Identifying Neural Correlates of Altruism
Abigail A. Marsh, Ph.D., Assistant Professor, Department of Psychology, Georgetown University
The proposed research will assess neural functioning in extraordinary altruists and compare it with that of matched controls in an effort to better understand the neural substrates of altruistic, compassionate behavior.
Altruistic behavior is motivated by concern for another's well being. Sensitivity to others' fearful facial expressions predicts individual differences in altruism better than gender, mood, self-reported empathy, or general sensitivity to others' emotion. The capacity to respond appropriately to fearful expressions is thought to rely on the integrity of the amygdala and its connections to prefrontal cortex. We predict that exceptionally altruistic individuals will show enhanced recognition of fearful expressions, increased amygdala activation when viewing these expressions, improved ability to respond appropriately to others' distress, and enhanced amygdala-prefrontal connectivity when making these responses.
Altruistic subjects will be recruited from organizations that verify altruistic behaviors, such as altruistic organ donations and charitable donations to strangers. Following online screening, altruistic and control subjects will undergo functional magnetic resonance imaging (fMRI). Subjects will complete three short neuroimaging tasks that assess amygdala and prefrontal responses to fearful expressions and the integrity of the connections between amygdala and prefrontal cortex.
The results of the proposed research would be the first to assess neurocognitive function in exceptionally altruistic individuals. These findings have the potential to lead to policy changes in charitable programs, such as organ transplantation programs, whose current policies reflect skepticism about the possibility of altruism and the ability of scientists to detect its occurrence.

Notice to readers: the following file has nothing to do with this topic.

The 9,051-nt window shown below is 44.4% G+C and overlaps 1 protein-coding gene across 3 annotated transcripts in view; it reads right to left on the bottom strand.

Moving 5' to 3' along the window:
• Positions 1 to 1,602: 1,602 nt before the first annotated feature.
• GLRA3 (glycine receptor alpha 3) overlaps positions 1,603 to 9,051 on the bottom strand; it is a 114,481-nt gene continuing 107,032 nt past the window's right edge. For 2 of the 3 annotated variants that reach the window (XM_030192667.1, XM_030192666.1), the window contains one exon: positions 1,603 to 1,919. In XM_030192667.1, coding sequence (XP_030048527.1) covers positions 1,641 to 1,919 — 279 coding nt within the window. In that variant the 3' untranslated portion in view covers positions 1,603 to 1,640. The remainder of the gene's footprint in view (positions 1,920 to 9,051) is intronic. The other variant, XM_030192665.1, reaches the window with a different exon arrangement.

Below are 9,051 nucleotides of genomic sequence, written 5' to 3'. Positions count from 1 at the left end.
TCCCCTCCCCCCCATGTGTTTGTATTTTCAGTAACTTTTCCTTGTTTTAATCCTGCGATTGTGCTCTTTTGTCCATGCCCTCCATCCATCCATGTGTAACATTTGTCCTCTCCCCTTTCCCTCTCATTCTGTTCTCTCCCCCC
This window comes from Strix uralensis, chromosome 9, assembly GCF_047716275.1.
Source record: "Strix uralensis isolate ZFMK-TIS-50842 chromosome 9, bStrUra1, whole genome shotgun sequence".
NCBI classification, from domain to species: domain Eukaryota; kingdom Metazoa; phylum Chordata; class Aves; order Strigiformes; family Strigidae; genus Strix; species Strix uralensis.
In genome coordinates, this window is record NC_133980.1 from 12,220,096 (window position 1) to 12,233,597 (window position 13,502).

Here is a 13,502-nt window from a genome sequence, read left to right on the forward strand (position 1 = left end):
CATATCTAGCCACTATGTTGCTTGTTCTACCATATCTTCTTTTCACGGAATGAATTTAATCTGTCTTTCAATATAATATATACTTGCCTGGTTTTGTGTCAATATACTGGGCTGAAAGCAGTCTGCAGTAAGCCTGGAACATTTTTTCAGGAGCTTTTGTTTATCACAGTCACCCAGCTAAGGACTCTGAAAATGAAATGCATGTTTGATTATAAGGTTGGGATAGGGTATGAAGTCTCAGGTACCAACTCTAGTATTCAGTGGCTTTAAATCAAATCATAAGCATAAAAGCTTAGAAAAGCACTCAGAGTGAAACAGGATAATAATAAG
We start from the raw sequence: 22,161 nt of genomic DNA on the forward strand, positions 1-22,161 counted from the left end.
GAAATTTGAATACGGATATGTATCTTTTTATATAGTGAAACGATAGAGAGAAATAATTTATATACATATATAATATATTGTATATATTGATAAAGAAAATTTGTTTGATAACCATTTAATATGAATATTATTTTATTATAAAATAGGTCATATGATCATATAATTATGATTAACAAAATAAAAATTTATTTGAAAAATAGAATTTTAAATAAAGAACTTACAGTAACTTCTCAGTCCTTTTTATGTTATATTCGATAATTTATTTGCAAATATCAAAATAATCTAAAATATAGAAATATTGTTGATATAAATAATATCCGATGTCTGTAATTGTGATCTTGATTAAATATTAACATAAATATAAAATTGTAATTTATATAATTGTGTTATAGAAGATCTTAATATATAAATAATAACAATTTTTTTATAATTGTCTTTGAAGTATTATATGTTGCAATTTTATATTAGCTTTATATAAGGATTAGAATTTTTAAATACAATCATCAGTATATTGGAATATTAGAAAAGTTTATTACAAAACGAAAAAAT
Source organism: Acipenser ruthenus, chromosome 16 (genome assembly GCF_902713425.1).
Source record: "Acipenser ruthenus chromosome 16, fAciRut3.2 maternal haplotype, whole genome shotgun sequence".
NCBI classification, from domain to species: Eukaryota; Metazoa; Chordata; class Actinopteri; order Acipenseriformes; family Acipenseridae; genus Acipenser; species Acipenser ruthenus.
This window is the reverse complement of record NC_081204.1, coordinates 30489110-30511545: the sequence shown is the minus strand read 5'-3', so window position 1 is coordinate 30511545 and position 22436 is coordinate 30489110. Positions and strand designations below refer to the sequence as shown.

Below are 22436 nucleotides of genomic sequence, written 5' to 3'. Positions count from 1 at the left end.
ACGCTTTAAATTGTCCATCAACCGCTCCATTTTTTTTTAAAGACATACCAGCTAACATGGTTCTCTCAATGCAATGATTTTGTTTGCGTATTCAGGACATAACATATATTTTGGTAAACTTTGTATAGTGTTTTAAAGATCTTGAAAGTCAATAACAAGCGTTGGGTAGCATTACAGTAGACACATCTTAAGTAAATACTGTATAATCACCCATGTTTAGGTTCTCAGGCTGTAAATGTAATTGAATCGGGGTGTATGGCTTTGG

Abigail A. Marsh, M.A., Ph.D., Harvard University, Social Psychology; B.A. Dartmouth College, Psychology, is an Assistant Professor of Psychology at Georgetown University. Following the attacks of September 11th, 2001, Marsh shifted her graduate research to focus on understanding compassion, empathy, and altruism. This research culminated in her dissertation, which demonstrated that the ability to recognize fearful facial expressions predicts individual differences in altruism. Prior to this, fear recognition had been linked to antisocial behavior, but never to prosocial behavior. From 2004 to 2008, Marsh conducted neuroimaging, genetic, pharmacologic, and behavioral research in a post-doctoral fellowship at the National Institute of Mental Health (NIMH). NIMH has supported Marsh's research with a Ruth L. Kirschstein National Research Service Award and a Richard J. Wyatt Memorial Fellowship, the latter for her neuroimaging research on adolescents with conduct problems As assistant professor of psychology at Georgetown University, a Jesuit university dedicated to instructing students to be reflective lifelong learners, responsible and active participants in civic life, and to live generously in service to others, Marsh teaches courses such as Empathy, Altruism, & Aggression and Social & Affective Neuroscience. Her work has been published in interdisciplinary journals including Psychological Science, PLoS ONE, Journal of Cognitive Neuroscience, The American Journal of Psychiatry, Psychopharmacology, and Emotion.